Local nonprofit wants to ensure students don’t go hungry

The goal of “Hungry Minds” is to prevent food insecurity in schools.

 

South Jersey became a lighting rod in 2019 for a conversation on school lunch debt when a policy from Cherry Hill Public Schools sparked local outrage. The Hayman family followed the news and felt for all involved in the situation. 

Jeffrey Hayman said students were being unintentionally shamed, and the district was in a “bad situation” trying to follow state guidelines on school lunch debt. The Haymans’ outrage at the situation turned to recognition that they could do something to help.

With that, Hungry Minds was born. The nonprofit organization focuses on public school student lunch debt and food security issues. It operates in  the belief that students can’t learn to their full potential when they’re hungry. Funded by the Hayman family, the nonprofit’s goal is to help families who do not qualify for government assistance but have food security issues. 

Hayman said he and his wife, Hungry Minds co-founder Debbie Hayman, have long been involved in charities that help feed, clothe or educate people, so starting their own nonprofit felt like a natural extension of their efforts. 

Their goal with Hungry Minds is not to retire current debt, though the organization is not opposed to doing that down the line. Instead, the hope is to prevent debt from building up in the first place. The majority of the funding comes from a grant from the family, and they’re prepared to fundraise for the organization as required.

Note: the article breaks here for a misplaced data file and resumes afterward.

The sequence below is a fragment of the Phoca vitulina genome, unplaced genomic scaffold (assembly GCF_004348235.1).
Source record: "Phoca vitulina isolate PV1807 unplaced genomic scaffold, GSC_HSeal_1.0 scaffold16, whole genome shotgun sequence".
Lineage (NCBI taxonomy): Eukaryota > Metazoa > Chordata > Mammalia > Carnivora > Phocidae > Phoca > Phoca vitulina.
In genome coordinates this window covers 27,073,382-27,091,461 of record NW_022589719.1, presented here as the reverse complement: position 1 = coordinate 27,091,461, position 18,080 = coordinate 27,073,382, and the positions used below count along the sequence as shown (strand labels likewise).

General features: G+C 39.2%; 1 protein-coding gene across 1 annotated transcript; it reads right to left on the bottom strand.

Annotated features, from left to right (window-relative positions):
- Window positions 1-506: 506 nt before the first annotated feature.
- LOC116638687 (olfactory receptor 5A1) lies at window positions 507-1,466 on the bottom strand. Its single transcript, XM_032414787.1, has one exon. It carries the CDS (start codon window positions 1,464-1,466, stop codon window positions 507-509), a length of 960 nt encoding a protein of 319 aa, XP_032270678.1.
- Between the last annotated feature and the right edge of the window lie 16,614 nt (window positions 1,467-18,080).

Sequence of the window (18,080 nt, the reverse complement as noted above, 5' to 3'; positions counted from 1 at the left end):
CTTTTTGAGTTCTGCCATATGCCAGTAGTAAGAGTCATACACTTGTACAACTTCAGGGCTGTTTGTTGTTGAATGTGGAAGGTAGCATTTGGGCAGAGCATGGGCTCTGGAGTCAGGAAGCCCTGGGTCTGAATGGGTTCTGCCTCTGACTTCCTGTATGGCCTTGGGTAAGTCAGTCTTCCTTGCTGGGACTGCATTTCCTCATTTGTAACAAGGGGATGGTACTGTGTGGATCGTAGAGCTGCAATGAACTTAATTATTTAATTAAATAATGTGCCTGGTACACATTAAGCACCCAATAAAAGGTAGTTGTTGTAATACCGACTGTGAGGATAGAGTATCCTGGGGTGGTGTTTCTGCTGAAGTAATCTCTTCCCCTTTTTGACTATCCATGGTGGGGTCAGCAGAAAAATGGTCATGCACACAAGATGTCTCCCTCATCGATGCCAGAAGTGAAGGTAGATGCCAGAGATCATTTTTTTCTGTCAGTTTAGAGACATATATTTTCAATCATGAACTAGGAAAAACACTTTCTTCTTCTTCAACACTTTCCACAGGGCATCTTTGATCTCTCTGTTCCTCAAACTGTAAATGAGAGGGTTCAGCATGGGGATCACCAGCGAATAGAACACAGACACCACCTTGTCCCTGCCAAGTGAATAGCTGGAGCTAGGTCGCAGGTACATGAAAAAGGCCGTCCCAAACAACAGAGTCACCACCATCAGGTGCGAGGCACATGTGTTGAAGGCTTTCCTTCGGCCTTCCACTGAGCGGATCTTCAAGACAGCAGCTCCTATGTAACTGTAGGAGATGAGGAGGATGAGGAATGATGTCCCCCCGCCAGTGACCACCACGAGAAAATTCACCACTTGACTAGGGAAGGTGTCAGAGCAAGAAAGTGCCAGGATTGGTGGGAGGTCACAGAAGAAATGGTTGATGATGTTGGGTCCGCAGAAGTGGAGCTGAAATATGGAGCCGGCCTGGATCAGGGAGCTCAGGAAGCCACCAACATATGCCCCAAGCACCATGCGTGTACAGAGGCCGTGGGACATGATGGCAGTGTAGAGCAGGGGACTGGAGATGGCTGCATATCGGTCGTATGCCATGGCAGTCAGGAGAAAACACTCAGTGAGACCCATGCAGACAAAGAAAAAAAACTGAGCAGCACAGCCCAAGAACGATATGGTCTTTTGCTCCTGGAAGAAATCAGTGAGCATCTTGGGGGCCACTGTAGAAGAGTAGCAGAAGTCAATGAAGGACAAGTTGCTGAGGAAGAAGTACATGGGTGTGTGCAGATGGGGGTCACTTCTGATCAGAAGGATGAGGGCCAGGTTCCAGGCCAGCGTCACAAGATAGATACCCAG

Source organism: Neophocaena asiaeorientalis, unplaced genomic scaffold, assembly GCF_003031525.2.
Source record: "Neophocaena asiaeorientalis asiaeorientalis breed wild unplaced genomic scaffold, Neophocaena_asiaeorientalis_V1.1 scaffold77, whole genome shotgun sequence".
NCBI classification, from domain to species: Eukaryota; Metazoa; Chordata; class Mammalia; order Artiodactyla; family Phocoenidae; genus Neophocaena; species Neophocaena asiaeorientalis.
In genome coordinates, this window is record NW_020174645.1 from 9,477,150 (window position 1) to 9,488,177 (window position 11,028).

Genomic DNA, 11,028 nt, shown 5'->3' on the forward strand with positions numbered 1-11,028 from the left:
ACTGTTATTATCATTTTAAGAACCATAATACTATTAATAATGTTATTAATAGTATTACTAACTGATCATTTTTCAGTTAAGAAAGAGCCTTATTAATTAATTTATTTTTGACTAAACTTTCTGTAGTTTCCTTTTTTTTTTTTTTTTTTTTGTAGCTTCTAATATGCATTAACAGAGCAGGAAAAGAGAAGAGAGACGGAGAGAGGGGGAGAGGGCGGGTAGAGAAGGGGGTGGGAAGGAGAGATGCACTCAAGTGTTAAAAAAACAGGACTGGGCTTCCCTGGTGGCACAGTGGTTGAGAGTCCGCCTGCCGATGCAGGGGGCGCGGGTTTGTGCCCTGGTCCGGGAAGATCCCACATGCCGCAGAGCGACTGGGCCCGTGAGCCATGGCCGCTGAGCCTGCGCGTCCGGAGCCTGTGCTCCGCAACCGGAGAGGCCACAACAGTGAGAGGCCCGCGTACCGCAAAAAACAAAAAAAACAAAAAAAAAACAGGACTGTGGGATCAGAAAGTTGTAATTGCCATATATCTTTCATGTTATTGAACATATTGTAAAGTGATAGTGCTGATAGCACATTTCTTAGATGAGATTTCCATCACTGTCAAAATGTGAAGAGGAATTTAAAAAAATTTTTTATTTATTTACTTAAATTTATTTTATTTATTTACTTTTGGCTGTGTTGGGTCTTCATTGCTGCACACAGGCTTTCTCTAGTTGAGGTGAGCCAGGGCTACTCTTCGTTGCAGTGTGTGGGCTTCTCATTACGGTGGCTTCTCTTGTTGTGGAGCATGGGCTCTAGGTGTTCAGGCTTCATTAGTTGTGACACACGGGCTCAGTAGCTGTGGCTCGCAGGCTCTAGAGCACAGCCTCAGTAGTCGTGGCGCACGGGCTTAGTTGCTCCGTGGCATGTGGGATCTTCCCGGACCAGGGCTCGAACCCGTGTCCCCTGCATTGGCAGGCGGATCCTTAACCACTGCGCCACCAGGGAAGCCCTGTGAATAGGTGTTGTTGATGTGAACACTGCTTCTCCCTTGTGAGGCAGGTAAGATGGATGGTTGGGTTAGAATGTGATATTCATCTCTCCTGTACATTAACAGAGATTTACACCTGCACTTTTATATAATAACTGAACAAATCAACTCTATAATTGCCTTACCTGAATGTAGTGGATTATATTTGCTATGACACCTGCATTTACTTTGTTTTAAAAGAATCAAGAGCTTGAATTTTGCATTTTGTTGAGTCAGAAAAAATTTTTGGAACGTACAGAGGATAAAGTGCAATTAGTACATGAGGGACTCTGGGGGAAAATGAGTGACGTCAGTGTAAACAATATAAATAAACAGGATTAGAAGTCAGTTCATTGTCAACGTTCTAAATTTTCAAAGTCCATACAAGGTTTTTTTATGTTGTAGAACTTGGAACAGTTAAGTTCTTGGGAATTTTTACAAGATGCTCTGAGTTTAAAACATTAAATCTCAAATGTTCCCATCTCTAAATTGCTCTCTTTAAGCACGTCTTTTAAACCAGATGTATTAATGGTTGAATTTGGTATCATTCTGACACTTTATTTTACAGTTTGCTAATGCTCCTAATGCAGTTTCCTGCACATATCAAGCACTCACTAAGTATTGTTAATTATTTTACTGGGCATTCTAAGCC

Within the last year, the Haymans have approached six school districts throughout South Jersey offering to set up an account they would fund. Hayman said the fund would be entirely in the district’s hands and the  nonprofit does not seek any information on students. It simply asks that the funds be allocated to help students pay for lunch. 

In their meetings with local schools, the Haymans learned that students can fall through the cracks for any number of reasons. Parents may have recently lost a job, may be just above the income limit or may qualify for subsidized free or reduced lunch but have not submitted their paperwork on time.

The Haymans’ conversations with local districts proved largely constructive and candid, but they all turned the family’s offer down. Hayman said for privacy reasons, he won’t name which districts they’ve spoken with, but his impression is that the school systems are highly sensitive to potential bad publicity or public blame.

Finally, one school district with a discretionary account agreed to let the Haymans step in, and since then, the family has continued to replenish the account. Hayman said the motives are purely altruistic. As time goes on, family members are eager to establish themselves and inspire other local districts to work with them as well.

“We just want to try to expand the universe of districts and families we help,” Hayman said.

The COVID-19 pandemic has changed the way schools operate, with several local districts continuing to prepare and distribute lunches for students regardless of cost. But the Haymans’ work hasn’t stopped. They’ve partnered with the local group Moorestown Neighbors Helping Neighbors and were referred to families with school-age children for whom they purchase and deliver groceries and supplies. 

While the fate of schooling in the fall remains to be seen, Hayman said the  hope is to again approach the districts the family met with last year and see where they stand. He added that schools want to feed students and want to comply with state and federal law, and having a source of funding allows them to do both. 

To learn more about Hungry Minds, visit http://hungrymindsnj.com